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Forth in Praise

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The Forth in Praise Organists' Blog

The personal views of a Catholic parish organist

February 9, 2010

The organ and other instruments

evelyn @ 5:41 pm

About 15 minutes before the funeral was due to start, I was told someone in the porch wanted to speak to me. When I got down, there was a young girl standing at the gallery door, in tears and clutching an oboe.  This was her gran’s funeral, and she wanted to play the oboe as her contribution to her gran’s music.  I asked gently if she had any particular piece in mind.  Well, no.  She just wanted to join in with the hymns.  She had no music with her.  She said she would look over my shoulder, read the music and play along.

How could I refuse? The only problem for me would be having an oboe in my ear the whole time, and I could put up with that.  It wouldn’t matter if she played wrong notes or broke down – all the family knew who she was, and how much she loved her gran. So we did it, and it went well.

But – and this is a big BUT, quite enormous in fact – had she been clutching a clarinet, everything would have been different.  For those who don’t know, the clarinet is one of a number of transposing instruments, which sound at a different pitch from that of their written music.  Any accompaniment must be transposed to accommodate this.  Electronic organs have transposing knobs, but pipe organs generally don’t.  Transposing at sight is not my favourite occupation, and all the hymns at a funeral, with no time for preparation … the very thought makes me shudder.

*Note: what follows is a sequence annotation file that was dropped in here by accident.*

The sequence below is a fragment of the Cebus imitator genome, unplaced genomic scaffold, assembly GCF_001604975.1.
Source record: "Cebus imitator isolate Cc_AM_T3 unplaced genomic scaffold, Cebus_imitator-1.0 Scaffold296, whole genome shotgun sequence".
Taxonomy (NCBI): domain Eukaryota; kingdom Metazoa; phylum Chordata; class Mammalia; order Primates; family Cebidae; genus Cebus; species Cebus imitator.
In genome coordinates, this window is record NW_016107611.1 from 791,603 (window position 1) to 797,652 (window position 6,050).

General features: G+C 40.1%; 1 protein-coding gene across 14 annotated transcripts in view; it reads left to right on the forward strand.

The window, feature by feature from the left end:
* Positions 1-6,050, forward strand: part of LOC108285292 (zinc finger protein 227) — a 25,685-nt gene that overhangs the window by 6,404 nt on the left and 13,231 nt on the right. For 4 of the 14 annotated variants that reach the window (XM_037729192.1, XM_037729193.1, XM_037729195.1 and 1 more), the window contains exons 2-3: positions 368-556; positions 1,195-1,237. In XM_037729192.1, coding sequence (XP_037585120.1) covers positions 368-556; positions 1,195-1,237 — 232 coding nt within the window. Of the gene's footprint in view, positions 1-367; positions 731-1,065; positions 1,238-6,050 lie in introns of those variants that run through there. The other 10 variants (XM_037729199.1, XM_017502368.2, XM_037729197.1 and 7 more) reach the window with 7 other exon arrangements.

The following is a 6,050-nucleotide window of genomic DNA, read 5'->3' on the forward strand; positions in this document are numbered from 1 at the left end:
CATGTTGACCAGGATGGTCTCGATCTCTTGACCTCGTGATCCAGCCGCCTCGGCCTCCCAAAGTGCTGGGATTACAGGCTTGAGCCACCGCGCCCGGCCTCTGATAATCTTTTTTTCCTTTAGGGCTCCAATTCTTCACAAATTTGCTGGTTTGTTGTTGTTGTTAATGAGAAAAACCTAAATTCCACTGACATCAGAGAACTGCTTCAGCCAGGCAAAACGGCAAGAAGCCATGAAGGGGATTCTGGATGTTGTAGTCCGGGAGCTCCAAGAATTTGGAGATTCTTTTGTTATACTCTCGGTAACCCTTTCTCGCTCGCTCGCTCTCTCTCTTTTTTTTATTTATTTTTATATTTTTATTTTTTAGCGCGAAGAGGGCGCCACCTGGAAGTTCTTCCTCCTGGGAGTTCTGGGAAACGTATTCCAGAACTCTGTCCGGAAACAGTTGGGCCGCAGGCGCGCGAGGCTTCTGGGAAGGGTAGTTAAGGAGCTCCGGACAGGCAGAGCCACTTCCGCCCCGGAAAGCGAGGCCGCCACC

Usually, though, there is advance warning:

Cornet player:  I want to play the Burns song ‘Of a’ the airts’ at the tribute time.

Me:  What’s the key?

Cornet player:  G

Me:  Your G or my G?

Cornet player:  My G

(It always takes me ages to work this out – it’s like the mental arithmetic which I was so hopeless at in school.  It’s a B flat cornet, so if he reads C, it comes out as B flat.  So if he reads G, it will come out as F.  So I have to play the accompaniment in F – I can busk that, not a problem. He’ll play the tune in G and it should sound OK.  But will it?  I don’t trust my own calculations.)

Cornet player: Are you still there?

Me:  Oh, yes.  Sorry.  Look, I know time is short, but please (oh, please) can we have a practice?

And we did. And it was fine.

But there was one proposition – for a wedding this time – that I did have to reject, even though asked in advance.  The chief bridesmaid wanted to play a euphonium solo from the front of the church, with me accompanying from the gallery at the back.  With my mind full of the strange spectacle this would present, I voiced some doubts. Even though the instrument wasn’t a transposing one, I wasn’t at all sure that it would blend with the organ. And I was especially concerned about the time lag.  In the end I suggested she perform unaccompanied, which she did.  And it was really rather nice.

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